Text description provided by the architects. The Knowledge Centre, opened in September 2013, completes the overall scheme for the hospital grounds that has been on-going since the design competition in 1995, and is centrally located in the heart of the 225.000 m2 hospital-development in Trondheim, Norway.
This 18.000 m2 building saves 2 million kWh per year, and has proven that it is possible to make significant savings even in the most energy intensive buildings – hospitals. It also makes the passive house-facade a huge and unique work of integrated art and architecture, facing the new urban plaza of the city.
Designed with a strong emphasis on functionality and usability, the Knowledge Centre will provide facilities for both St. Olav’s Hospital and the Norwegian University of Science and Technology. The building services include outpatient treatment rooms, advanced laboratories, offices, isolated beds, wards, medical/public library, study rooms, auditoriums, canteen and restaurant.
The main building structure is wrapped around the primary place of sharing knowledge; the “egg-shaped” auditoriums – made of an exposed three-dimensional diagrid wooden construction.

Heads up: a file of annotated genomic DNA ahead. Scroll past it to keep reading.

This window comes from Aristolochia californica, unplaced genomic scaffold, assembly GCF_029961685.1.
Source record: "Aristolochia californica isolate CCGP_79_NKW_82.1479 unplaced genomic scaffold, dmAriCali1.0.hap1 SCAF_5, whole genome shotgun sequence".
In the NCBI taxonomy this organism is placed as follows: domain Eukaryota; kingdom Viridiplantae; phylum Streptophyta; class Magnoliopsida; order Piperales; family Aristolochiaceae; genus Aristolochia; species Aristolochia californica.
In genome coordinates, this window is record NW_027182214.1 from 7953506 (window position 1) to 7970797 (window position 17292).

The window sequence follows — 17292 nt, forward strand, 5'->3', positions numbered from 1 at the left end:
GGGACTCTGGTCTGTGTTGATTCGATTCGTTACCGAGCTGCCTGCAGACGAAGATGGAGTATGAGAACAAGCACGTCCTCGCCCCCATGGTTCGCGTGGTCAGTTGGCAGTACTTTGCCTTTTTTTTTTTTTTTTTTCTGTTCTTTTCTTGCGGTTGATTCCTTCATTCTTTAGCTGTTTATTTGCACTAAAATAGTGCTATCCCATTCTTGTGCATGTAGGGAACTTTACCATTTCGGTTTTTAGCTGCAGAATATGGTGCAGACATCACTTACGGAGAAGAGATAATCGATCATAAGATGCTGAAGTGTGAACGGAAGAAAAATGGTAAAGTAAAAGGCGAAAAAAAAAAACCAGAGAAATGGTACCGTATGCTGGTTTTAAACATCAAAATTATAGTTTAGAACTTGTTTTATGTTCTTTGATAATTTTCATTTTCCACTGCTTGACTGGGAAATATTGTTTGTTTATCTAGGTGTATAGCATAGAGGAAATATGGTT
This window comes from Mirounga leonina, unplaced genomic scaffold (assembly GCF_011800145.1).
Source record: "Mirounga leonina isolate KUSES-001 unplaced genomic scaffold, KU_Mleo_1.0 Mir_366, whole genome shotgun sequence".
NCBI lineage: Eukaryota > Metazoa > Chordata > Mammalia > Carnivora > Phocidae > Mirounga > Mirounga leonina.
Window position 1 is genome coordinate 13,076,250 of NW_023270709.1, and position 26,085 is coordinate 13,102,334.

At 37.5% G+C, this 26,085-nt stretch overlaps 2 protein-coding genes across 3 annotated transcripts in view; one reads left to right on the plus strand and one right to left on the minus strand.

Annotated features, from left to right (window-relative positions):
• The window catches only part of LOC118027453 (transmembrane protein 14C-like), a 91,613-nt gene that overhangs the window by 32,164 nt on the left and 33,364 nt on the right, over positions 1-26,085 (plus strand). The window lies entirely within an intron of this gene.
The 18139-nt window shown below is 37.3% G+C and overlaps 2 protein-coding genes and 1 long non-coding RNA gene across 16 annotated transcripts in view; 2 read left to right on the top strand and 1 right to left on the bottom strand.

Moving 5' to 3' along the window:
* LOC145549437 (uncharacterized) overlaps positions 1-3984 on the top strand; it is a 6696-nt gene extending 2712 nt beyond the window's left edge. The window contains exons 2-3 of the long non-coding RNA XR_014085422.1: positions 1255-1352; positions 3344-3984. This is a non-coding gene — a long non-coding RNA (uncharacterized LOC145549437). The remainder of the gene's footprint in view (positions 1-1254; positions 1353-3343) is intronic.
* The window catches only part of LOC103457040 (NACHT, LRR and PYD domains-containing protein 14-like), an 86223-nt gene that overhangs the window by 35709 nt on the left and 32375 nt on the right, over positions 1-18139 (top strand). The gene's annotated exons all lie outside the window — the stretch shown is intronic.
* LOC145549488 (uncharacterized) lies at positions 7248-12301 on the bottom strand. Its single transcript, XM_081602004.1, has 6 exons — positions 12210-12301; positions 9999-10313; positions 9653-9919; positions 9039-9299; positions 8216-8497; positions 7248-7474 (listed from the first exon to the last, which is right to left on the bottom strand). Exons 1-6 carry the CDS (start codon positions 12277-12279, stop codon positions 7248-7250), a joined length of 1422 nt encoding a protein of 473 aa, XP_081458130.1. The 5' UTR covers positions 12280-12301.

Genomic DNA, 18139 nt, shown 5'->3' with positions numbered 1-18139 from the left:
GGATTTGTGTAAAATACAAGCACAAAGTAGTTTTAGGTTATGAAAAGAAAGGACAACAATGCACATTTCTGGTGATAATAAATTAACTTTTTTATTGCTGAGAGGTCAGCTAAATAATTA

Incorporated in the facades is a unique and completely integrated artwork, refining the building components already present in the passive house building. The artistic combination of external walls with white printed glass-cladding and black print on the white sunscreens makes the look of the facades change during the day, dependent on the solar heat load. All the technical installations save energy, working together with the extremely well insulated building - intelligently controlled by a centralized system. Some examples - the indoor lighting use daylight sensors, and are turned on/off as the sunshades go up and down. And 90% of the heat in the indoor air is recycled; ventilation is controlled by CO2-sensors. All materials used are sustainable, healthy, and makes a highly useable and humane hospital building.